by Nora Edinger
CLARKSBURG -- Last summer, betting bars were new to the North Central region and to the two agencies that regulate alcohol and the video lottery machines that have been legal for nearly a year.
With bars that focus on gambling machines no longer as fresh or few in number, regulatory officials say they are now better able to cooperatively oversee them. Part of this new working partnership was forged by a local pioneer whose minimalist betting bar sparked a dual investigation.
"Like with any legislation, there's a learning curve," said Greg Skinner, deputy commissioner for the state Alcohol Beverage Control Administration. "That incident (Monti Casino investigations) was one that everyone learned something from."
Monti Casino opened late in the summer in what used to be an aisle of the North Pole Ice & Storage Co. convenience store in Clarksburg. Initially, the betting bar contained only the five machines allowed by the state.
Because legislators had taken great pains to exclude convenience stores from having machines, Lottery Commission officials particularly took a close look at the new operation.
A number of violations were discovered, and Monti Casino's video lottery permit was still suspended as of late last week. But lottery attorney John Melton said the business' basic legality and its owners' efforts to return to gambling operations have been enlightening.
Monti Casino owners Bill and Bob Viglianco have, for example, met a key requirement by installing a separate entrance into the betting bar, which is licensed as a Class A beer tavern. Now, a door from the bar to the store is only for emergency use, such as that related to a fire, Melton said.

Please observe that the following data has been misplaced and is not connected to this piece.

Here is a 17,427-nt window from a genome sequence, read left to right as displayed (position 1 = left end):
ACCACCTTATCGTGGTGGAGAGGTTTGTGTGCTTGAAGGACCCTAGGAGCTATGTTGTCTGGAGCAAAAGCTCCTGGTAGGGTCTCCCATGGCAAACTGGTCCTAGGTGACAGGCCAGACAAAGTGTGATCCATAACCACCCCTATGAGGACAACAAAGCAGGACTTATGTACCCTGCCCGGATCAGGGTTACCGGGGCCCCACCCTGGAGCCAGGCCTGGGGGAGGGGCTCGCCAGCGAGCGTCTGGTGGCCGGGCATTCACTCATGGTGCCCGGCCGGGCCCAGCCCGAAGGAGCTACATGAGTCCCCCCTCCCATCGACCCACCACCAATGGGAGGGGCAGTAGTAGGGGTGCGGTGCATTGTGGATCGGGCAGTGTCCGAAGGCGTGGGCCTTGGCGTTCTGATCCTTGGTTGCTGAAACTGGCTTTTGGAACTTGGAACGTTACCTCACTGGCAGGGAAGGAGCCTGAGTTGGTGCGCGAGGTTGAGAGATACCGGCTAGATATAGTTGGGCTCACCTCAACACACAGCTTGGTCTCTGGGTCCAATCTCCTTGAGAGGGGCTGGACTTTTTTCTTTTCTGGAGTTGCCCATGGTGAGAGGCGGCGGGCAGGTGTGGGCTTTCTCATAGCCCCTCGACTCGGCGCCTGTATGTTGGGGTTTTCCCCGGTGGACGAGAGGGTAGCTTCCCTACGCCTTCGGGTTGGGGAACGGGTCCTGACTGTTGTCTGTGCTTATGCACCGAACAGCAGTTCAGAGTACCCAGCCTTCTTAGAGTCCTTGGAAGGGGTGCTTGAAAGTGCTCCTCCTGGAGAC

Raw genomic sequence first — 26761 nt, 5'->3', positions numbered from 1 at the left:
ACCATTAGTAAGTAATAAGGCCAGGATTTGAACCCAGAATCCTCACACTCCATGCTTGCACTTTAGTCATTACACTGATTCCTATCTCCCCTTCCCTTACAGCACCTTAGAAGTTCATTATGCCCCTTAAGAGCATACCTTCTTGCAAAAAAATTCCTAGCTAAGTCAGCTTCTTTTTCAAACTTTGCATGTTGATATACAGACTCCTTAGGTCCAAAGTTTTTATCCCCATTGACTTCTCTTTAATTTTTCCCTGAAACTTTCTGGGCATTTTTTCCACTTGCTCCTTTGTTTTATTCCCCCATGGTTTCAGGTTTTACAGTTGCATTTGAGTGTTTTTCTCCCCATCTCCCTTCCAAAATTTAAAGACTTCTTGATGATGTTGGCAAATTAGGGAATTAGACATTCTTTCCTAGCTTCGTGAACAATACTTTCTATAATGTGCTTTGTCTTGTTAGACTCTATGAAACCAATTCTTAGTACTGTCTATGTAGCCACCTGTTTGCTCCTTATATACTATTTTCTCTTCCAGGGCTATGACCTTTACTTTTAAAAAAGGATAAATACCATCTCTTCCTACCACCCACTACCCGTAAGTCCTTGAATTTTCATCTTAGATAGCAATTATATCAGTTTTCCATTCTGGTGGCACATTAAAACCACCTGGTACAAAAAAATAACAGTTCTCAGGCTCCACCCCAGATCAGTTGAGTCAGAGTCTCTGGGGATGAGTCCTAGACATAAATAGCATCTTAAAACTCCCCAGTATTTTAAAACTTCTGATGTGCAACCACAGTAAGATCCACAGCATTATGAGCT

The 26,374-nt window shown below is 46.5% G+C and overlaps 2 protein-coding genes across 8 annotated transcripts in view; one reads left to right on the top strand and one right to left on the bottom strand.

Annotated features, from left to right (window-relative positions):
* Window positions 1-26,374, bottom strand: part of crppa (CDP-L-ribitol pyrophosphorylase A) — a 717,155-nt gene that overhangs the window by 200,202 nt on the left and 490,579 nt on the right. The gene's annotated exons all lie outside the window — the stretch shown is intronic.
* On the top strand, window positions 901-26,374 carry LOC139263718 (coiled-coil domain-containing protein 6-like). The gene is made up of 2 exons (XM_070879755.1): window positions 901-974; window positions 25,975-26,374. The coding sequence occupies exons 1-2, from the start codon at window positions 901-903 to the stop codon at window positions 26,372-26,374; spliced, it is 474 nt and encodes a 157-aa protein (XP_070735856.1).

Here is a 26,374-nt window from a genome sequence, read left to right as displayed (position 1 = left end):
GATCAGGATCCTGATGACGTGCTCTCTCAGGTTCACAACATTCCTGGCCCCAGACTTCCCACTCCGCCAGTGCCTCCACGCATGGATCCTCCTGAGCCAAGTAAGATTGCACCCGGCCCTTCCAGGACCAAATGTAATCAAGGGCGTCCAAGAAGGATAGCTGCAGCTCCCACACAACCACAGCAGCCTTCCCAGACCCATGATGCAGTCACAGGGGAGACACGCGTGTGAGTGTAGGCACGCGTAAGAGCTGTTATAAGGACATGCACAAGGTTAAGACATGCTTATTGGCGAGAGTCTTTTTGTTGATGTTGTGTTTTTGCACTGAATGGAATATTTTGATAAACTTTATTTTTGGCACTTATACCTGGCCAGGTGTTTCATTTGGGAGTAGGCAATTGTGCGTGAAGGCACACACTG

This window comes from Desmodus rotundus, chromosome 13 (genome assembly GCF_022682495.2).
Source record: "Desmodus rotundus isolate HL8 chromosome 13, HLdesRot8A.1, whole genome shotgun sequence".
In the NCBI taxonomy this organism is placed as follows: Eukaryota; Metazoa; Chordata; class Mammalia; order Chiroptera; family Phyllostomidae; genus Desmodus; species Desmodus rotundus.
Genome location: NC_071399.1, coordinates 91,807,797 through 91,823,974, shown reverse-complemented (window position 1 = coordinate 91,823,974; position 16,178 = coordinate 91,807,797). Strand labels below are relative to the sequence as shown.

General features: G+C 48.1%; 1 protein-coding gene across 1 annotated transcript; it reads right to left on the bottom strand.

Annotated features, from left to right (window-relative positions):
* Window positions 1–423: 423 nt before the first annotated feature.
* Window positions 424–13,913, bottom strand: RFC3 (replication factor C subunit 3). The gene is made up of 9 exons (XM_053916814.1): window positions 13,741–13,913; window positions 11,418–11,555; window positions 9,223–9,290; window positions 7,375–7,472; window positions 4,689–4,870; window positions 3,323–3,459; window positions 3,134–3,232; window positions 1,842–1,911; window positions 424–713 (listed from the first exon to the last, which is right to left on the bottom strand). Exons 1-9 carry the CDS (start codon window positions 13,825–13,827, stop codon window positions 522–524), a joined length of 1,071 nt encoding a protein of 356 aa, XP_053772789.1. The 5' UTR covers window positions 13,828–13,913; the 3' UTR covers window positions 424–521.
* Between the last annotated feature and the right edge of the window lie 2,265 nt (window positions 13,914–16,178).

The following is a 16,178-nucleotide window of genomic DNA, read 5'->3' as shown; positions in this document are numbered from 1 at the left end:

The owners are also now aware they cannot mix cash register receipts from the two businesses or serve beer from the store in the betting bar, which is required to purchase its alcohol from a licensed distributor.
Also, the business has added a second room, which Skinner said is related to both ABCA and lottery regulations. ABCA inspectors must be able to see inside beer taverns from outdoors, while the lottery requires gambling machines be in a room that is not visible to the public.
Melton said the commission has agreed to consider restoring Monti Casino's license as soon as all problems are corrected and an appeal is filed. He agreed with Skinner that working through compliance issues with that business and others has improved regulatory efforts.
"We've established a closer relationship with ABCA," Melton said. "We're meeting more regularly and we're talking about licenses. This has helped out the whole process."
A quick check of what appears to be growing competition for Monti Casino indicates the agencies may be talking more and more. Since that betting bar and Blazzin 7's Lounge opened in Harrison County in August, their number appears to have quadrupled.
"Appears" is the operative word because Skinner said it is hard to pin down which businesses that have recently acquired both Class A liquor licenses and lottery retailer permits are betting bars and which are more traditional establishments. The ABCA started noting a trend toward the former this summer, when about 20 new bars statewide registered names that included such words as "Vegas" or "high rollers" or references to specific video lottery games.
In addition to the region's two original betting bars, there are six newer businesses with such names. Among them is a second Blazzin 7's, which owner Danny Thomas opened in Nutter Fort. The original business, which is licensed as a Class A private club, is in Rosebud Plaza near Clarksburg.
Looking down the list of names, Skinner said the trend is clearly continuing.
"I'd say it is a relatively small number in comparison to what we'd regularly see (in overall applications), but there's no question that some of the establishments are operating primarily for video poker," Skinner said.
Regional editor Nora Edinger can be reached at 626-1447 or by e-mail at firstname.lastname@example.org.